File photo: Mike Hutchings

The ANC and Frelimo share a long and deep history as liberation movements in the struggle for freedom, writes Imraan Buccus.


Today I write from Frelimo’s party school, the ruling party’s institute for political education, in Mozambique. In South Africa some of us tend to think of Mozambique as a holiday destination – with peri peri chicken, a vibrant night life, the romance of the Arab dhow in the harbour and all those glorious beaches.

At others times we tend to think of our neighbour as a place where desperately poor people come from and hijacked cars go to.

We don’t think often enough of the history that binds us together.

The ANC and Frelimo, both ruling parties in South Africa and Mozambique respectively, share a long and deep history as liberation movements in the struggle for freedom.

The apartheid state was always threatened by this relationship and carried out many raids against Frelimo and the ANC.

After Mozambique’s independence in 1975, the relationship between Frelimo and the ANC reached a critical stage for South Africa as Umkhonto we Sizwe, (the ANC’s military wing) could then operate freely on South Africa’s doorstep. Feeling vulnerable, the apartheid SADF carried out a number of operations against the ANC and Frelimo. They included:

* A 1981 attack against the ANC at one of its bases in Maputo, killing 16. The ANC fought back, killing 2 apartheid military men.

* In 1982 the famous South African academic and activist Ruth First was killed by a parcel bomb at Mozambique’s Eduardo Mondlane University. First was the wife of Joe Slovo, then a senior member of the SA Communist Party and the ANC. He later served as minister of housing in Mandela’s cabinet. Pallo Jordon, arguably the leading intellectual in the ANC, was first on the scene.

* In 1983 the South African Air Force attacked Maputo again, destroying ANC bases and killing a number of people.

* In 1988, another ANC activist, Albie Sachs, survived a bomb blast in Maputo. He lost his arm and an eye in that explosion. Sachs went to become a judge in the Constitutional Court.

* In 1989 ANC activists Reginald Mhlongo, Themba Ngesi and Samuel Phinda were killed by a South African Secret Service hit squad.

Today if you take a walk along the Marginal, the road that winds around the beautiful bay in Maputo, you can still see some of the damage left by the bomb that cost Albie Sachs his arm and an eye.

But today while both countries have serious problems, they are both free. The sacrifices that were required for liberation were not for nothing.

We have just celebrated Africa Day but while a lot of lip service is paid to Pan-African unity, the truth is that many South Africans see countries like Mozambique and Zimbabwe as little more than places from which poor people migrate to our country looking for work.

Xenophobia runs through our country from top to bottom and from poor people attacking a Mozambican in the xenophobic pogroms in 2008, to the police murdering a Mozambican by dragging him behind their van last year; to the rich calling for stricter border control, we all carry the burden of a national shame.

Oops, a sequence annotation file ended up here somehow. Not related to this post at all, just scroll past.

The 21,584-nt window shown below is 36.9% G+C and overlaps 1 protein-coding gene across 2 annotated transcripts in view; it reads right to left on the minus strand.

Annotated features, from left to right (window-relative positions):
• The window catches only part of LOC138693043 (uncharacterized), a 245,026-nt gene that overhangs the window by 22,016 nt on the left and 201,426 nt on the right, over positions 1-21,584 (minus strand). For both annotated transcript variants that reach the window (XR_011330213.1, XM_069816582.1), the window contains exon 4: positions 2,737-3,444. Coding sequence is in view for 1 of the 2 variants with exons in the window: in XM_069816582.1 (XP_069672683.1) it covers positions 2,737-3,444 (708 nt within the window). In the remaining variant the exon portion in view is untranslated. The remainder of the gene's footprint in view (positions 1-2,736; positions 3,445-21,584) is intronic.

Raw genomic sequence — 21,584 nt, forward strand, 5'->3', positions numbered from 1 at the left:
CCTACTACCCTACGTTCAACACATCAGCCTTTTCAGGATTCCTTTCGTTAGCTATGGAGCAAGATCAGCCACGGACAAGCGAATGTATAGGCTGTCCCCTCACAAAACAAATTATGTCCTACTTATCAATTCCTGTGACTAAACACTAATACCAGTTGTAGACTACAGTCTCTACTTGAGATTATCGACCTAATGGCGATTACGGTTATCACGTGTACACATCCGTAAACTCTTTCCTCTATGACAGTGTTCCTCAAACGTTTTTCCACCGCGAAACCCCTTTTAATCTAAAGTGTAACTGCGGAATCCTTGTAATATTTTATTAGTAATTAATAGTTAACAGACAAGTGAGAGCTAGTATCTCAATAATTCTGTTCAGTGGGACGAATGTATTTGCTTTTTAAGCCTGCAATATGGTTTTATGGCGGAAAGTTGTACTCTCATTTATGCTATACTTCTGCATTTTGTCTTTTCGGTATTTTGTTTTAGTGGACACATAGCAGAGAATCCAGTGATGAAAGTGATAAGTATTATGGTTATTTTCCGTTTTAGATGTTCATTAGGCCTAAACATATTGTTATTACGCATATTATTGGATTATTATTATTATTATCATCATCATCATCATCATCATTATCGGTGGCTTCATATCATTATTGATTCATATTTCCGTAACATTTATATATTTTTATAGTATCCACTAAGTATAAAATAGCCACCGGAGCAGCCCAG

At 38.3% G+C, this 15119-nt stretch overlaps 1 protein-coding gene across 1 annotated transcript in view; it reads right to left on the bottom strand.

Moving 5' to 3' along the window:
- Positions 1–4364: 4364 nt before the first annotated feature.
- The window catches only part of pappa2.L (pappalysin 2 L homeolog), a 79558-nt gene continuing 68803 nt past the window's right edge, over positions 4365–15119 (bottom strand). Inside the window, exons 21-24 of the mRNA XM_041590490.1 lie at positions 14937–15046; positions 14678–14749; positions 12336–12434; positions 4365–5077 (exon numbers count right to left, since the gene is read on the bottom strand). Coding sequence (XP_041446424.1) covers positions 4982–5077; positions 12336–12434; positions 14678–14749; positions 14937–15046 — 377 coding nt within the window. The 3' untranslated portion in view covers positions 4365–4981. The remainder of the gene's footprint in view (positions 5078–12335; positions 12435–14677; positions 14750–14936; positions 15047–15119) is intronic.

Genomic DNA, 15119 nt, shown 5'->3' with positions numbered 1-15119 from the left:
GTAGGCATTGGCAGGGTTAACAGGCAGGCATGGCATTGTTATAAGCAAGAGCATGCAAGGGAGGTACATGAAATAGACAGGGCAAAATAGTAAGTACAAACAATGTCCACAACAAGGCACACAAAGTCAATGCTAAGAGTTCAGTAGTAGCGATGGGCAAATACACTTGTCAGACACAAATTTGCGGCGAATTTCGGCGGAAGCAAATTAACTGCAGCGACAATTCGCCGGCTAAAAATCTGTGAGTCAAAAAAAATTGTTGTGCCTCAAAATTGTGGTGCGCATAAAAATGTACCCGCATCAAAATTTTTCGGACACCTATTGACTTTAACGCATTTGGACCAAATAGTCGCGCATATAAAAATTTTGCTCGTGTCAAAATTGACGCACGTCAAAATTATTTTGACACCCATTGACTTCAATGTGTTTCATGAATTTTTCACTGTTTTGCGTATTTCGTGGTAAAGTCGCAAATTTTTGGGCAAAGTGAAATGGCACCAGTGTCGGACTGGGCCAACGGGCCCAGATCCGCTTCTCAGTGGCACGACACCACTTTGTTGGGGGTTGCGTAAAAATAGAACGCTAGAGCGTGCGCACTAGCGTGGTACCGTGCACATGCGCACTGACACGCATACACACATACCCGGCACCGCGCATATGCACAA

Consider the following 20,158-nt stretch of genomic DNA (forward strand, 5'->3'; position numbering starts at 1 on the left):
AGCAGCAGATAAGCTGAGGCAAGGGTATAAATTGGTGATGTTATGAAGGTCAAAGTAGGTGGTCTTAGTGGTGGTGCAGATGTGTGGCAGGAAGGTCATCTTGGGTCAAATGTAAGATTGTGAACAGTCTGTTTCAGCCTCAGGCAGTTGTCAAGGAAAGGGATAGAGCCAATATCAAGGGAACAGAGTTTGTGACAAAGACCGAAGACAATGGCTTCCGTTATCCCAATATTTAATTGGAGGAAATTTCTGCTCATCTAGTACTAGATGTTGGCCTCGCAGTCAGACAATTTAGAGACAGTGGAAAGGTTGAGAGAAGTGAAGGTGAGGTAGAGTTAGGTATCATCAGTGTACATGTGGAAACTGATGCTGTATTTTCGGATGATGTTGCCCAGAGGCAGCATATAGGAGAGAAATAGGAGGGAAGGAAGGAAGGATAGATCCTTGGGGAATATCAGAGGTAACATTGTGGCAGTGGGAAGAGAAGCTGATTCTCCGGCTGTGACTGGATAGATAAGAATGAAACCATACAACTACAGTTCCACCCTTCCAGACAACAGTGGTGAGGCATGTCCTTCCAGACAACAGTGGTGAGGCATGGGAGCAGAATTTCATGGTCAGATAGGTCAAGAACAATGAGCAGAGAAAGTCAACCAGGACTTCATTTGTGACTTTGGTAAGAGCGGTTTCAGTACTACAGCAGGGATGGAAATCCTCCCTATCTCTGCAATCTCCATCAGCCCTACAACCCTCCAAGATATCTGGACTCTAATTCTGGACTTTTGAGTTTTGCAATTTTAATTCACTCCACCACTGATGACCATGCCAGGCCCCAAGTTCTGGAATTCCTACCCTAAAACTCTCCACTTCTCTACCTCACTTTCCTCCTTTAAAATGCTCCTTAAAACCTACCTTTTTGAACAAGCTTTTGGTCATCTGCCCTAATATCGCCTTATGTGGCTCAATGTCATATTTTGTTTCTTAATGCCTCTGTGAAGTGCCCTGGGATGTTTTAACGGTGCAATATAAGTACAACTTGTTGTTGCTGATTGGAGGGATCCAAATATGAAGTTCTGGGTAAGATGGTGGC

We are not alone in our narrow-minded chauvinism. Voters across Europe have recently chosen the most right-wing and anti-immigrant parties to represent them in Brussels.

From the US to Australia and India fear of the other is increasingly bringing a toxic presence to national politics.

But the fact that xenophobic attitudes are becoming so widespread is no excuse for their prevalence in our own society.

Xenophobia is like any other prejudice and it is always irrational and morally wrong.

But when one looks at the shared history of struggle that joins South Africa and Mozambique, the discrimination – and sometimes violence – to which Mozambicans are often subjected in our country, is even more despicable.

Many debts were incurred in the struggle for our freedom.

One of these debts, certainly, is to Frelimo and to the people of Mozambique.

That debt is not only because Mozambique hosted so many of our activists during the hardest days of the struggle, often at real risk to its own security and citizens.

The victory of Frelimo over Portuguese colonialism in Mozambique was also a huge boost to the struggle here.

In 1974 Muntu Myeza, from the South African Students’ Organisation, organised rallies in support of Frelimo. The biggest of these events, and the most contested, was held in Durban at Curries Fountain.

The event was carried out in direct defiance of the apartheid regime and it put people like Saths Cooper, Patrick Lekota, Aubrey Mokoape and Strini Moodley in prison.

The rally has gone down in the history of Durban, along with the Durban strikes of 1973 and the moment of mass struggle in the 1980s, as one of the great moments in the struggle for freedom.

Forty years later the least we can do is to treat our neighbours, at home or in our own country, with the respect they deserve.


* Buccus is research fellow in the School of Social Sciences at UKZN and academic director of a university study abroad programme on political transformation.

** The views expressed here are not necessarily those of Independent Newspapers.

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